Sitting across from a classmate on the second day of Law School orientation, Kenny Chiaghana, ’22, noticed something new.
He and the other student—a stranger before that day—had been paired for the final exercise of Hearing One Another, a University of Chicago program in the UChicago Inclusion Workshop series that made its Law School debut this year. What Chiaghana noticed was that his partner went out of his way to play down certain accomplishments, sometimes adding entire sentences and caveats.
People often told Chiaghana that he did the same thing—but until that point, he hadn’t fully understood what they meant.
“Coming to the realization that I can learn something about myself by listening to others was very, very surprising,” Chiaghana said. “That you can be self-reflective even when you’re listening was a big takeaway for me.”
Moments like this are part of the idea behind Hearing One Another, an interactive workshop that combines behavioral science and improvisational exercises to help individuals communicate across differences and improve their listening skills. At the beginning of the workshop, knowing only its name, Chiaghana had been skeptical. But it wasn’t long before the walls came down and the negativity began to fall away. By the time the two-hour workshop ended, Chiaghana was surprised by how much he had learned about his classmates, and how much closer he felt to them as a result.
“I still remember almost everything [about the exchange with my partner],” Chiaghana said. “Because I really, really listened to this stranger, I got this deeper human bonding with a lot less time. It’s very inspiring.”
Rooted in Research and Improv
Hearing One Another grew from the notion that the lessons of improv can apply to daily life as well as comedic performance—and that when shaped by behavioral science research, improv and theater exercises can help individuals practice and improve a wide range of interpersonal skills. The workshop is one of several developed by the Second Science Project, which began in 2017 through a partnership between the Center for Decision Research at the University of Chicago Booth School of Business, and The Second City, a Chicago-based improvisational theater company that includes classes, performances, and training programs. As of September 2019, one out of every six members of the University community has participated in Hearing One Another, the majority of whom have been students in the College.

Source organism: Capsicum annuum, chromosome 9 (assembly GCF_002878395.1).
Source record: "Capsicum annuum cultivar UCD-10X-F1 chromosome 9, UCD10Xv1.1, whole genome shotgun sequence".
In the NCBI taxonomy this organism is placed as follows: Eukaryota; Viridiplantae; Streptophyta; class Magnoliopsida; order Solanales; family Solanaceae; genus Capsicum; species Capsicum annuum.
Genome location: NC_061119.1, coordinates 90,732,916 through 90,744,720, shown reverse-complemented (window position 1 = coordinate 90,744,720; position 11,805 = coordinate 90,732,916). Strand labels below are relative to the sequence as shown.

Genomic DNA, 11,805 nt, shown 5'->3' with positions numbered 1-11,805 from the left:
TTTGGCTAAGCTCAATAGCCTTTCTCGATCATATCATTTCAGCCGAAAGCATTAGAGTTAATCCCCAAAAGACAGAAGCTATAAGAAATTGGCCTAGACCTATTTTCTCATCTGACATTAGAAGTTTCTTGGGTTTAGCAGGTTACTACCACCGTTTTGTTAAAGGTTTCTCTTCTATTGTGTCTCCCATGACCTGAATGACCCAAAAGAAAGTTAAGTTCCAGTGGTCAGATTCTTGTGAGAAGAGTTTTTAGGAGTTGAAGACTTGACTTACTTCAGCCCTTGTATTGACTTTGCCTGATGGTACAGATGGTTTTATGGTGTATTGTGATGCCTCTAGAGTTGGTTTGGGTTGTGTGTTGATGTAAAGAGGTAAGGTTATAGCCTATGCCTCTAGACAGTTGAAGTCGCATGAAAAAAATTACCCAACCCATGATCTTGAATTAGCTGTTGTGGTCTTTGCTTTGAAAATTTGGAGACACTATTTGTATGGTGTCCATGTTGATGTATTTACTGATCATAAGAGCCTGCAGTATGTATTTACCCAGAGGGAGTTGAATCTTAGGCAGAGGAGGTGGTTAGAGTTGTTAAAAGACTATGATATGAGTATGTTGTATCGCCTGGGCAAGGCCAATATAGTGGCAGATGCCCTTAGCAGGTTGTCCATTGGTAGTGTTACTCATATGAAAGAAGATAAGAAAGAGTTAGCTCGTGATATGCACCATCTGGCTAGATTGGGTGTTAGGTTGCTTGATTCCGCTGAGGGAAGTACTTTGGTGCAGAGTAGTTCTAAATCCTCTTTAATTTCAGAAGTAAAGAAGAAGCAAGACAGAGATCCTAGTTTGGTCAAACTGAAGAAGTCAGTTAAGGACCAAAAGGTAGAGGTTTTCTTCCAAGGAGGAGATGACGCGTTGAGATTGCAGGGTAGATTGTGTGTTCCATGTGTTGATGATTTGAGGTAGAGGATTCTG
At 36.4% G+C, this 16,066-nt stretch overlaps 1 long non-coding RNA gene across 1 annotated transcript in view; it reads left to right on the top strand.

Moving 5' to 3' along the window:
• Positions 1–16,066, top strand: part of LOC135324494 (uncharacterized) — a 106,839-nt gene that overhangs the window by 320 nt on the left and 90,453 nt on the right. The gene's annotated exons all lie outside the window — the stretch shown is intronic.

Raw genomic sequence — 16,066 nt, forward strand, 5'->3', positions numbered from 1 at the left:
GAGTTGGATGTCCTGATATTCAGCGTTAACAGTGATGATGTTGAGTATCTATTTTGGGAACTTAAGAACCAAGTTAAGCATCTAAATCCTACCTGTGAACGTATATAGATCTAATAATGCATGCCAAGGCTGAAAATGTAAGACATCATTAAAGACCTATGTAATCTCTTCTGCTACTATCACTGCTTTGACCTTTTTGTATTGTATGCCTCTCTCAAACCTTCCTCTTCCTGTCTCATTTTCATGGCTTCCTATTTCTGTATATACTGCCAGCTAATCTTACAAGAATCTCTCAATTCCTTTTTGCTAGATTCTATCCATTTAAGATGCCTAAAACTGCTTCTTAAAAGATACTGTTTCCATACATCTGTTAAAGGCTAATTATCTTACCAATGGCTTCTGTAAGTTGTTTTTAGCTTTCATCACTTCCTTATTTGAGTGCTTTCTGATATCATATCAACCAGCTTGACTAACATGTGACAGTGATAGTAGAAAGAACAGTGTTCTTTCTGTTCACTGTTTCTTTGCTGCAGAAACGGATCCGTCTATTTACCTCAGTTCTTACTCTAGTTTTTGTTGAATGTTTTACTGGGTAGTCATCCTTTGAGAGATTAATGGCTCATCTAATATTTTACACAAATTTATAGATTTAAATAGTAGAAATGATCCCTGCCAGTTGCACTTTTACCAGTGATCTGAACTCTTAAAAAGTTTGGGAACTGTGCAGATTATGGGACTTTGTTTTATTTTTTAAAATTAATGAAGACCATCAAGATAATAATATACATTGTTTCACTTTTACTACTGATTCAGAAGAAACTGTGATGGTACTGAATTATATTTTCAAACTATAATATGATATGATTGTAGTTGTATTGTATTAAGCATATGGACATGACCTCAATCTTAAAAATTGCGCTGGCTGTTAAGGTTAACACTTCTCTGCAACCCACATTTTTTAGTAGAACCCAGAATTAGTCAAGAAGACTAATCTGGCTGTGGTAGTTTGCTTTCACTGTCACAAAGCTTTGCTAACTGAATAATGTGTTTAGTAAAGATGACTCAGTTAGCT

“I think that law students, just like anyone else, need to be reminded that listening is a skill,” said Dean of Students Charles Todd, who joined the Law School in late 2018 from the College, where he had served as deputy dean of students. “As professional students who are getting their first professional network, it's incredibly important that they form deep connections with their peers. And I think the skills that they reflect on and think about in this program can help them develop a network that will stay with them for many years to come.”
Law School students move through the three-part workshop with their “Bigelow” section, the group that each first-year student is placed in for their legal writing classes. The workshops were facilitated by members of the Law School community, including Todd, along with seasoned facilitators from across the University. A member of the faculty also joined each group.
Professor William Hubbard, chair of the Law School’s diversity committee and a participant in this year’s workshop, appreciated that Hearing One Another’s exercises are based in evidence from psychology and behavioral science research. The workshop, he said, achieved two crucial orientation objectives.
“One is just to build a rapport among the students—to break the ice and get comfortable, and to make friends,” said Hubbard, who graduated from the Law School in 2000 and was one of six faculty participants. “The other thing, which is trickier because there are so many ways to do it, and you can't do them all in a week, is to build those skills in emotional intelligence that are so important to lawyering. It isn’t always the emphasis of what we do in the classroom, but it is so important to being a lawyer.”